BREAK
                END
            ELSE
                BEGIN
                    IF @COUNTER = 1

                        SET @LEFT_SIDE = ''''

                    ELSE 

                        SET @LEFT_SIDE = LEFT (@REVERSED_VALUE,@COUNTER - 1)

                    IF @COUNTER = LEN(@VALUE) 

                        SET @RIGHT_SIDE = ''''

                    ELSE 

                        SET @RIGHT_SIDE = RIGHT (@REVERSED_VALUE,LEN(@REVERSED_VALUE)- @COUNTER)
            
                    SET @CHAR_VALUE = CHAR(48) --SET THE CURRENT POSITION TO ZERO AND WE INCREMENT THE NEXT DIGIT.

                    SET @REVERSED_VALUE = ISNULL(@LEFT_SIDE,"") + ISNULL(@CHAR_VALUE,"") + ISNULL(@RIGHT_SIDE,"")
                END

        SET @COUNTER = @COUNTER +1
     END 


SET @VALUE = REVERSE (@REVERSED_VALUE)

    INSERT INTO ' + @TABLE_NAME + ' (' + @COLUMN_NAMES + @COLUMN_NAME + ')

        SELECT 

                ' + @COLUMN_NAMES + '@VALUE

        FROM

            inserted

END'
if len(@EXECSQLSTRING) <4000
    begin
        EXEC SP_EXECUTESQL  @EXECSQLSTRING
    end
else
    begin
        print 'STOP ERROR:: BUFFER OVERFLOW.  THE GENERATED TRIGGER TEXT > 4000, Trigger must be hand written.'
    end



GO
SET QUOTED_IDENTIFIER OFF 
GO
SET ANSI_NULLS ON 
GO

First, to test the functionality create a temp table.

              Create  TABLE [Countertest] 
                (
                [myKey] [varchar] (900) COLLATE SQL_Latin1_General_CP1_CI_AS NULL ,
                [anyvalue1] [varchar] (10) COLLATE SQL_Latin1_General_CP1_CI_AS NULL ,
                [anyvalue2] [varchar] (10) COLLATE SQL_Latin1_General_CP1_CI_AS NULL ,
                [AA] [text] COLLATE SQL_Latin1_General_CP1_CI_AS NULL 
                )
      

Second, call the proc on the table.  Parameters are:

Table Name - Name of the table to put the trigger on.
Column Name - Name of the column to use as the key.
Drop Existing Trigger - If this is set to 1 and a trigger with the name generated by this stored procedure exists it will drop it.  (OPTIONAL)

                Execute SP_SET_UNIQUE_FIELD 'Countertest','myKey' 
       
or
                Execute SP_SET_UNIQUE_FIELD 'Countertest','myKey',1
      

Now, we are going to test how this works.  Copy and paste the following code into a query analyzer.

      
declare @t int
set @t = 0

while @t <= 40000
begin
insert into countertest 
select '','s','s','s'
set @t = @t + 1
end
GO
      
Once this completes, you can inspect the unique id by selecting it from the table
      SELECT RIGHT (MYKEY,10) FROM countertest
      

 you should see:

                 
---------- 
0000000001
0000000002
0000000003
0000000004
0000000005
0000000006
0000000007
0000000008
0000000009
000000000a
000000000b
000000000c
000000000d
000000000e
000000000f
000000000g
000000000h
000000000i
000000000j
000000000k
000000000l
000000000m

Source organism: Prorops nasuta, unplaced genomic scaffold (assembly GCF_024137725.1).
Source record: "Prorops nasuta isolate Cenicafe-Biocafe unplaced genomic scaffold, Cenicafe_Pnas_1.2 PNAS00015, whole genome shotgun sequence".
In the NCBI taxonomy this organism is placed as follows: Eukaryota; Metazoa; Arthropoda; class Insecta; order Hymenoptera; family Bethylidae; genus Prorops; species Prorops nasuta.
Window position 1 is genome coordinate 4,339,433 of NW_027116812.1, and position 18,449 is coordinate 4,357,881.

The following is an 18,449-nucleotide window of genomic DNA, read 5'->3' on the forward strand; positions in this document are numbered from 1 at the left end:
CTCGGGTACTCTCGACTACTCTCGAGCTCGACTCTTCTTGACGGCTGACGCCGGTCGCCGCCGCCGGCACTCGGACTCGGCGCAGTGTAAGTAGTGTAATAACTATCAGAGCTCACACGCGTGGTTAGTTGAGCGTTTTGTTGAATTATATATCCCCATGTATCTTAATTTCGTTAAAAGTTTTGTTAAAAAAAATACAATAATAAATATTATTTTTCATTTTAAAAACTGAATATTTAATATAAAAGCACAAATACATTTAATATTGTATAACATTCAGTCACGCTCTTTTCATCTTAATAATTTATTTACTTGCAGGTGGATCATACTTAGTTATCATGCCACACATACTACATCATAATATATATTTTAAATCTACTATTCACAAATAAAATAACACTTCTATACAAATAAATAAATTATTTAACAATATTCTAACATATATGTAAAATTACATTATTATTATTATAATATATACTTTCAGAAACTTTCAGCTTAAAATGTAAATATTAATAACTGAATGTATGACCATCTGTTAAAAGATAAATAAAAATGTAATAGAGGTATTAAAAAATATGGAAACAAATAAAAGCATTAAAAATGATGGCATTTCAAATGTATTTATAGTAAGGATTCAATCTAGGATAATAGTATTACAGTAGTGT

000000000n
000000000o
000000000p
000000000q
000000000r
000000000s
000000000t
000000000u
000000000v
000000000w
000000000x
000000000y
000000000z
0000000010
0000000011
0000000012
0000000013
0000000014
0000000015
0000000016
0000000017
0000000018
0000000019
000000001a
000000001b
000000001c
000000001d
000000001e
.
.
.
.
      

 The table will keep incrementing the key column first 0-9 then a-z.  When it reaches all 'z' it will roll over, but if your key column is wide enough this shouldn't happen while your still employeed.

Also, the stored procedure figures out how wide the key column is automatically and adjusts the script accordingly.  So if you widen or shrink the key column, just rerun the proc to update the trigger script.

License

This article has no explicit license attached to it but may contain usage terms in the article text or the download files themselves. If in doubt please contact the author via the discussion board below.

A list of licenses authors might use can be found here

Share

About the Author

Vincegee

United States United States
No Biography provided

Comments and Discussions

 
GeneralMy vote of 1 PinmemberAntony M Kancidrowski12-Apr-10 4:18 
QuestionWhy? Why? Why? PinsussAnonymous5-Oct-05 10:00 
AnswerRe: Why? Why? Why? PinmemberVincegee6-Oct-05 1:07 
GeneralRe: Why? Why? Why? PinsussAnonymous7-Oct-05 4:41 
GeneralRe: Why? Why? Why? PinmemberVincegee7-Oct-05 5:03 
GeneralNever said you had to use it... PinmemberVincegee29-Sep-05 6:18 
GeneralThat's a lot of email PinsussAnonymous29-Sep-05 6:10 
GeneralRe: That's a lot of email PinsussAnonymous29-Sep-05 8:11 
GeneralRe: That's a lot of email PinmemberPedroMC4-Oct-05 22:40 
GeneralRe: That's a lot of email Pinmembericymint317-Oct-05 11:30 
GeneralRe: That's a lot of email Pinmembericymint317-Oct-05 11:33 
GeneralRe: That's a lot of email PinmemberVincegee18-Oct-05 2:18 

General General    News News    Suggestion Suggestion    Question Question    Bug Bug    Answer Answer    Joke Joke    Rant Rant    Admin Admin   

Use Ctrl+Left/Right to switch messages, Ctrl+Up/Down to switch threads, Ctrl+Shift+Left/Right to switch pages.

| Advertise | Privacy | Mobile
Web04 | 2.8.140916.1 | Last Updated 29 Sep 2005
Article Copyright 2005 by Vincegee
Everything else Copyright © CodeProject, 1999-2014
Terms of Service
Layout: fixed | fluid